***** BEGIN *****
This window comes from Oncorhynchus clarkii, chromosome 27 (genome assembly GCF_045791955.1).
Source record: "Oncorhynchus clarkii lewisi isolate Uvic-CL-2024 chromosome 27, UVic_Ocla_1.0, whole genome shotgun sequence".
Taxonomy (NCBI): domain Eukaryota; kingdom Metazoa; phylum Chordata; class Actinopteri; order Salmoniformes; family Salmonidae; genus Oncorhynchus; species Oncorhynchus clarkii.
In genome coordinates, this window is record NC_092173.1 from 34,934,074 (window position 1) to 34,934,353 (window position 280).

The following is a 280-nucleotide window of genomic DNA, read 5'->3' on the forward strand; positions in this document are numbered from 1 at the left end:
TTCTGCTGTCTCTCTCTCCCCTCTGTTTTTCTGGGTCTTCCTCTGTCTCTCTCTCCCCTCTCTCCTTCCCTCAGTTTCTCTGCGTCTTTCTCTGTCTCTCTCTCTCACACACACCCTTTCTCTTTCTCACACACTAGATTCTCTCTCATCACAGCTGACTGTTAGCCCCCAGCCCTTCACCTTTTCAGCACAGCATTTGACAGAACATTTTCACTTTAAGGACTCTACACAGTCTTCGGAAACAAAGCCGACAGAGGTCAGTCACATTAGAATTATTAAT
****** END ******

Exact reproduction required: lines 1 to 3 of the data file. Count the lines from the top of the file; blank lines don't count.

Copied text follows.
This window comes from Oncorhynchus clarkii, chromosome 27 (genome assembly GCF_045791955.1).
Source record: "Oncorhynchus clarkii lewisi isolate Uvic-CL-2024 chromosome 27, UVic_Ocla_1.0, whole genome shotgun sequence".
Taxonomy (NCBI): domain Eukaryota; kingdom Metazoa; phylum Chordata; class Actinopteri; order Salmoniformes; family Salmonidae; genus Oncorhynchus; species Oncorhynchus clarkii.